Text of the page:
Capitonidae – New World Barbets
The Capitonidae or American barbets are a family of near passerine birds of the order Piciformes, which inhabit humid forests in Central and South America. They are closely related to the toucans. They are plump birds, with short necks and large heads. They get their name from the bristles which fringe their heavy bills. Most species are brightly coloured and live in tropical forest. They are mostly arboreal birds which nest in tree holes dug by breeding pairs, laying 2 to 4 eggs. They eat fruit and insects. These birds do not migrate.
While most American barbet species inhabit lowland forest, some range into montane and temperate forests as well. Most are restricted to habitats containing trees with dead wood, which are used for nesting.
Their diet is mixed, with fruit being the dominant part of the diet. Small prey items are also taken, especially when nesting. Barbets are capable of shifting their diet quickly in the face of changes in food availability: Numerous species of fruiting tree and bush are visited; an individual barbet may feed on as many as 60 different species in its range. They will also visit plantations and take cultivated fruit and vegetables. Fruit is eaten whole and indigestible material such as seed pits regurgitated later (often before singing). Regurgitation does not usually happen in the nest (as happens with toucans). Like their relatives, American barbets are thought to be important agents in seed dispersal in tropical forests. As well as taking fruit, they also take arthropod prey, gleaned from the branches and trunks of trees. A wide range of insects are taken, including ants, beetles and moths. Scorpions and centipedes are also taken, and a few species will take small vertebrates such as frogs.
According to the IOC there are 15 species, which are:
Scarlet-crowned Barbet Capito aurovirens
Scarlet-banded Barbet Capito wallacei
Sira Barbet Capito fitzpatricki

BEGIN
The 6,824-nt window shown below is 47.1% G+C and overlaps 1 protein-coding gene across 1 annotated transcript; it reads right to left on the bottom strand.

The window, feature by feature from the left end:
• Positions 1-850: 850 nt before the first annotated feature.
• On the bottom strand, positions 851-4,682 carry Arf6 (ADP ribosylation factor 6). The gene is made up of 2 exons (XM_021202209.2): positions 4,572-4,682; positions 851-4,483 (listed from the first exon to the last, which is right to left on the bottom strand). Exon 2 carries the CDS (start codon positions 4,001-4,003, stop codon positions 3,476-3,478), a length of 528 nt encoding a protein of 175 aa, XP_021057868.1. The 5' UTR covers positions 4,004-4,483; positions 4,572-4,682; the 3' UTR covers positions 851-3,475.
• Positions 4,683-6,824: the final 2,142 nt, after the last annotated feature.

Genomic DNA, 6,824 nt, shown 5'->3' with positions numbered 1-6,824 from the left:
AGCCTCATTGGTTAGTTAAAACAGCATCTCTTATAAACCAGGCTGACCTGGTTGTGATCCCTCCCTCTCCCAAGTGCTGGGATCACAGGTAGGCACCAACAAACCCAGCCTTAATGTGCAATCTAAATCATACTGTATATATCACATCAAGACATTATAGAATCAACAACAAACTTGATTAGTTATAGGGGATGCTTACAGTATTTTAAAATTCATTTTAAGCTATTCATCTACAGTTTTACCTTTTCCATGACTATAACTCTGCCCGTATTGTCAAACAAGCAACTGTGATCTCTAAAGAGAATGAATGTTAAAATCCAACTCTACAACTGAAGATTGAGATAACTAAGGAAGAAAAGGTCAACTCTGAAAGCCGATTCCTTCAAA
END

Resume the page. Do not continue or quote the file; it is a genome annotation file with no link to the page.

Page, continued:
Spot-crowned Barbet Capito maculicoronatus
Orange-fronted Barbet Capito squamatus
White-mantled Barbet Capito hypoleucus
Black-girdled Barbet Capito dayi
Brown-chested Barbet Capito brunneipectus
Black-spotted Barbet Capito niger
Gilded Barbet Capito auratus
Five-colored Barbet Capito quinticolor
Lemon-throated Barbet Eubucco richardsoni
Red-headed Barbet Eubucco bourcierii
Scarlet-hooded Barbet Eubucco tucinkae
Versicolored Barbet Eubucco versicolor
Black-girdled Barbet Capito dayiBirdLife Species Account
Black-girdled Barbet Capito dayiHBW Species AccountTaxonomy: Capito dayi Cherrie, 1916, Porto Velho, River Madeira, Brazil. Genetic data indicate that this species may be closest to C. quinticolor, rather than, as previously thought, C. niger. Monotypic.
Black-girdled Barbet Capito dayiSpecies AccountSound archive and distribution map.
Black-girdled Barbet Capito dayiSpecies AccountThe black-girdled barbet (Capito dayi) is a species of bird in the Capitonidae family. It is found in Bolivia and Brazil. Its natural habitat is subtropical or tropical moist lowland forests.
Black-girdled Barbet Capito dayiCornell Species AccountBlack-girdled Barbet is a striking, but poorly-known, barbet of south central Amazonia. Both sexes have the black "girdle" - the black band across the belly - but only the male has the striking red crown; the crown of the female is black.
Spot-crowned Barbet Capito maculicoronatusBirdLife Species Account
Spot-crowned Barbet Capito maculicoronatusHBW Species AccountTaxonomy: Capito maculicoronatus Lawrence, 1861, Atlantic side of Isthmus of Panama. Two subspecies currently recognized.
Spot-crowned Barbet Capito maculicoronatusSpecies AccountSound archive and distribution map.
Spot-crowned Barbet Capito maculicoronatusSpecies AccountThe spot-crowned barbet (Capito maculicoronatus) is a species of bird in the Capitonidae family. It is found in Colombia and Panama. Its natural habitats are subtropical or tropical moist lowland forests and heavily degraded former forest.
Spot-crowned Barbet Capito maculicoronatusCornell Species AccountThe Spot-crowned Barbet is found from western Panama to northwest Colombia, with separate subspecies recognized west and east of the Panama Canal Zone. Like all Neotropical barbets, this is a striking-looking bird.